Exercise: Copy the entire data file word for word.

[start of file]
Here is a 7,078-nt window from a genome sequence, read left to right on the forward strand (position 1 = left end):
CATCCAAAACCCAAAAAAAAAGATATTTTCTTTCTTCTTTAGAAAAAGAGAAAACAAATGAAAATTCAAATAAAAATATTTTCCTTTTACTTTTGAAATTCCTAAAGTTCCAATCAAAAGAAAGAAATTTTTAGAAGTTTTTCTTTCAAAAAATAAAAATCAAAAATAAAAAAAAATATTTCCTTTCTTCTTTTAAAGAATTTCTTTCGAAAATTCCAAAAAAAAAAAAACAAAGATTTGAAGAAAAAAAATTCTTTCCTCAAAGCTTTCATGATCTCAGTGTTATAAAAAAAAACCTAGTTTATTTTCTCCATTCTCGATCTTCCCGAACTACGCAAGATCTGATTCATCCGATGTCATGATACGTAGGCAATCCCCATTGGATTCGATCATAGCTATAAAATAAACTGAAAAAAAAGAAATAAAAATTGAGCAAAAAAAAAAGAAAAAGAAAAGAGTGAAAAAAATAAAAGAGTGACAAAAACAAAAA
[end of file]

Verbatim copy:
Here is a 7,078-nt window from a genome sequence, read left to right on the forward strand (position 1 = left end):
CATCCAAAACCCAAAAAAAAAGATATTTTCTTTCTTCTTTAGAAAAAGAGAAAACAAATGAAAATTCAAATAAAAATATTTTCCTTTTACTTTTGAAATTCCTAAAGTTCCAATCAAAAGAAAGAAATTTTTAGAAGTTTTTCTTTCAAAAAATAAAAATCAAAAATAAAAAAAAATATTTCCTTTCTTCTTTTAAAGAATTTCTTTCGAAAATTCCAAAAAAAAAAAAACAAAGATTTGAAGAAAAAAAATTCTTTCCTCAAAGCTTTCATGATCTCAGTGTTATAAAAAAAAACCTAGTTTATTTTCTCCATTCTCGATCTTCCCGAACTACGCAAGATCTGATTCATCCGATGTCATGATACGTAGGCAATCCCCATTGGATTCGATCATAGCTATAAAATAAACTGAAAAAAAAGAAATAAAAATTGAGCAAAAAAAAAAGAAAAAGAAAAGAGTGAAAAAAATAAAAGAGTGACAAAAACAAAAA